Experiments were conducted in an echo-attenuated flight room. We divided the flight room into a ‘retreat compartment’ (2.7×3.4×3.0 m3, L×W×H) and a ‘foraging compartment’ (5.6×3.4×3.0 m3; Fig. 1) by a combination of a wooden wall at the bottom and a thick felt curtain on top. Bats could fly between compartments through a rectangular opening (1.3×0.5 m², W×H) in the wooden wall, whose centre was 0.75 m above the ground and 1.05 m from the closer side wall. The foraging compartment contained a large pool (1.4×2.3 m²) to drink from and a movable stand to offer tethered mealworms (1.92 m above the ground). During half (17/35) of the prey capture trials, we ran a ‘flutter simulator’ about 10 cm from the mealworm. The flutter simulator, a small plastic propeller the size and shape of a single wing of Noctua pronuba, one of the barbastelle's main prey insects (Goerlitz et al., 2010b), imitated the wing beat of a flying N. pronuba (ca. 43 Hz; Waters and Jones, 1994). During the other half of prey capture trials, the propeller engine was running as well but the wing was detached. As we did not find any effect of the propeller (see Appendix), we pooled the data for all other analyses. We positioned four microphones (CM16/CMPA, Avisoft Bioacoustics, Glienicke, Germany) to record the bats’ echolocation behaviour at various positions: two microphones at both short ends of the pool at about 10 cm above the ground pointing towards the centre of the pool; one microphone in a corner of the foraging compartment close to the site at which bats landed most often during training, pointing towards the bats’ common approach direction; and one microphone at the top of the mealworm stand pointing towards the tethered mealworm. A fifth microphone (FG-O, Avisoft Bioacoustics) was placed at the side of the opening at 98 cm above the ground, pointing towards the bats’ approach direction from the foraging compartment. Calls on CM16 microphones were recorded with custom-written Matlab code (MathWorks, Natick, MA, USA), SoundMexPro software (HörTech gGmbH, Oldenburg, Germany), a Scarlett OctoPre preamplifier (Focusrite Plc, High Wycombe, UK) and a soundcard (Fireface 802, RME, Haimhausen, Germany; 192 kHz sampling rate, 16-bit resolution). Calls on the FG-O microphone were recorded at 500 kHz sampling rate using UltraSoundGate 416H (Avisoft Bioacoustics) and Avisoft Recorder software. We video recorded the bats’ drinking, foraging and compartment switching behaviour with an infrared-sensitive camera (HDR-CX560, Sony Corporation, Tokyo, Japan). We placed infrared lights behind the opening inside the retreat compartment perpendicular to the bats’ flight trajectories, such that bats got illuminated at the moment they passed the opening. Further infrared lights illuminated the pond and the tethered mealworm. Video recordings were also used to distinguish successful prey captures from unsuccessful prey capture attempts, both of which ended with a feeding buzz.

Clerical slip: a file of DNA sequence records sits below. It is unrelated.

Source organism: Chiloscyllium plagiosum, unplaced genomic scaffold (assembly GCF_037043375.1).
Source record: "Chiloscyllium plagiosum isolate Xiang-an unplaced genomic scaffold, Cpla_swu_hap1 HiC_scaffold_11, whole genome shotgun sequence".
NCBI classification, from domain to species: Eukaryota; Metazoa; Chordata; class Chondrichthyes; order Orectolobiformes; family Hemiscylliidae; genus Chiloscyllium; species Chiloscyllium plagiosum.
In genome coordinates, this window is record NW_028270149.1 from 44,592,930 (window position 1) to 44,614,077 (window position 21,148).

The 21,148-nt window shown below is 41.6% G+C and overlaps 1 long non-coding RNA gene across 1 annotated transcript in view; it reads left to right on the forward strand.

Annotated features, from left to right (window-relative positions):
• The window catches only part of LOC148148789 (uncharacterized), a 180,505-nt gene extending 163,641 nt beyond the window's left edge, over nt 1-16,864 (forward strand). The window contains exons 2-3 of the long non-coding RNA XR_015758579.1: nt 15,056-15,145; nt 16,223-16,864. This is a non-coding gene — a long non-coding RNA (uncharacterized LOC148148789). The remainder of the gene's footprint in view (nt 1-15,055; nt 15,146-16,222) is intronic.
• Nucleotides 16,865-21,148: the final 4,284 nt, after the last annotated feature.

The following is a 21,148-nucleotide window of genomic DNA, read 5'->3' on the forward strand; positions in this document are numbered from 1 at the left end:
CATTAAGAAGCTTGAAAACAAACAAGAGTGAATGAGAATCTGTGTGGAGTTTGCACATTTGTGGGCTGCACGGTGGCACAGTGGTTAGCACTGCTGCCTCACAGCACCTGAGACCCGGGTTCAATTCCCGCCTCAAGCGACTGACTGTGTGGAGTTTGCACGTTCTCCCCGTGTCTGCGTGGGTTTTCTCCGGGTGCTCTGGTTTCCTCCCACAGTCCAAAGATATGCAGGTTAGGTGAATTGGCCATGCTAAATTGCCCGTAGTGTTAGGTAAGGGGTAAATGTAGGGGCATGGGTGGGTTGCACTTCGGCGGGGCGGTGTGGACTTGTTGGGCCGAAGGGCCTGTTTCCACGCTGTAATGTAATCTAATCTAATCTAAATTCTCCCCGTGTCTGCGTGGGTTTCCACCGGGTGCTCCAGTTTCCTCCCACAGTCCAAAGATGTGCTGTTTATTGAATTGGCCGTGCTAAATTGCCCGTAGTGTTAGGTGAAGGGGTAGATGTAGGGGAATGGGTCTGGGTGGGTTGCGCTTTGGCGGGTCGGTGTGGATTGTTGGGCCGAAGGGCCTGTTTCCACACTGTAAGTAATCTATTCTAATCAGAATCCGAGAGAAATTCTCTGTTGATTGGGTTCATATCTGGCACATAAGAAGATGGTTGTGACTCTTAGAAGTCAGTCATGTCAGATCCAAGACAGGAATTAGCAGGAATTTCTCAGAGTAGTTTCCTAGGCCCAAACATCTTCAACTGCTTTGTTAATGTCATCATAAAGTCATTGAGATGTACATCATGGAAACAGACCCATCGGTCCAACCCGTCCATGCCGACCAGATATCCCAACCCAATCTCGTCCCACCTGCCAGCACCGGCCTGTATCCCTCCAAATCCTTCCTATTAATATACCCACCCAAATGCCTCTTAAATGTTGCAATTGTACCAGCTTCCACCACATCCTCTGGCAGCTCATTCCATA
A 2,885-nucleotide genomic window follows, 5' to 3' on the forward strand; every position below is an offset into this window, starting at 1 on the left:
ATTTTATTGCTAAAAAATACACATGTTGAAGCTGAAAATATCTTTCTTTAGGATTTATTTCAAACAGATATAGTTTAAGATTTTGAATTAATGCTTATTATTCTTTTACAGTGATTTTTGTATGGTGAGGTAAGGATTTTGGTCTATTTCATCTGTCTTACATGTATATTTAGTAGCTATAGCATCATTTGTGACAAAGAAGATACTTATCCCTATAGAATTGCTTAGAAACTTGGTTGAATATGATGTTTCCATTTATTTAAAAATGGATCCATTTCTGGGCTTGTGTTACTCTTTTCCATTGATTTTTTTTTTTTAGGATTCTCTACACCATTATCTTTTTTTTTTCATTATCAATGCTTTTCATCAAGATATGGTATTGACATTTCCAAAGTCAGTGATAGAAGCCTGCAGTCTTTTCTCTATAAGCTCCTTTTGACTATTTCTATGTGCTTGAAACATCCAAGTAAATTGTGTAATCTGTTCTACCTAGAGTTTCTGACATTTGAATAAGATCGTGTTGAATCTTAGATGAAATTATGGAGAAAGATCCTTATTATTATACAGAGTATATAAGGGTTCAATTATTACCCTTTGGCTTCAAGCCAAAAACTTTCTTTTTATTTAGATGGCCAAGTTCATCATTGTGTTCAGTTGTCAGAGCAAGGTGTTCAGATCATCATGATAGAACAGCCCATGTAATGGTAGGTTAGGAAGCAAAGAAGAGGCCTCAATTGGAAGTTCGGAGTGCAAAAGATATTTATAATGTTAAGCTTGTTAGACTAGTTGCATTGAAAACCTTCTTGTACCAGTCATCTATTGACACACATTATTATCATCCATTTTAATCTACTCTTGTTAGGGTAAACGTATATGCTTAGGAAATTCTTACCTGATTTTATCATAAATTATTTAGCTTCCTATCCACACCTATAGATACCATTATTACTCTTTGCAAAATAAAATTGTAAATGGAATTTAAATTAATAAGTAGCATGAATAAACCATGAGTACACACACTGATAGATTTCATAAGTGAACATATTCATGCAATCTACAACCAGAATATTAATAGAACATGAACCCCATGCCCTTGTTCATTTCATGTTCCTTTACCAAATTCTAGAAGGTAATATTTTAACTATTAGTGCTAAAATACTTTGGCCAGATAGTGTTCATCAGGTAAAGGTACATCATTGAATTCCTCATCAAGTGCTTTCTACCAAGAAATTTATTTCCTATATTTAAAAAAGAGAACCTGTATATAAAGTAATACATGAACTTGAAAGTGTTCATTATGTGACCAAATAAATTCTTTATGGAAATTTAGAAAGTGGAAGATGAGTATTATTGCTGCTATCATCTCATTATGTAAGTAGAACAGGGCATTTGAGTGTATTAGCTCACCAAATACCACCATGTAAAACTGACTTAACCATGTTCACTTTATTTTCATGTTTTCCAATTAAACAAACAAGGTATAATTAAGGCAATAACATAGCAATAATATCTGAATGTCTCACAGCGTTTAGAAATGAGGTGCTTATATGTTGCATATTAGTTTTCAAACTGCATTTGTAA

In the first two nights after capture, we let all bats fly together inside the flight room with multiple tethered live moths and mealworms offered as prey inside the foraging compartment. During the following days, we let bats fly singly in the flight room in random order. Once bats learned to capture tethered prey, we progressively reduced the number of prey items until only two fixed positions were enough to feed the bats. We then started to record the bat when it was drinking or landing while continuously replacing removed prey at the two fixed positions to feed the bats. After multiple nights with two fixed prey locations, we started to only offer a single tethered mealworm at a time at one position (the movable stand), and started to record the bat when attacking this prey item and also when flying through the wall opening from the foraging compartment into the retreat compartment (‘exit’). After bats had captured the mealworm, they usually flew into the retreat compartment. We then closed the opening, replaced the mealworm and moved the stand to one of six positions in random order. After re-opening the opening between the compartments, bats usually flew immediately into the foraging compartment. Once a bat stopped foraging and began grooming itself, we captured it using a hand net, weighed it, hand-fed it more mealworms if necessary, brought it back into the aviary, and released the next individual into the flight room. Every individual could forage in the flight room every night.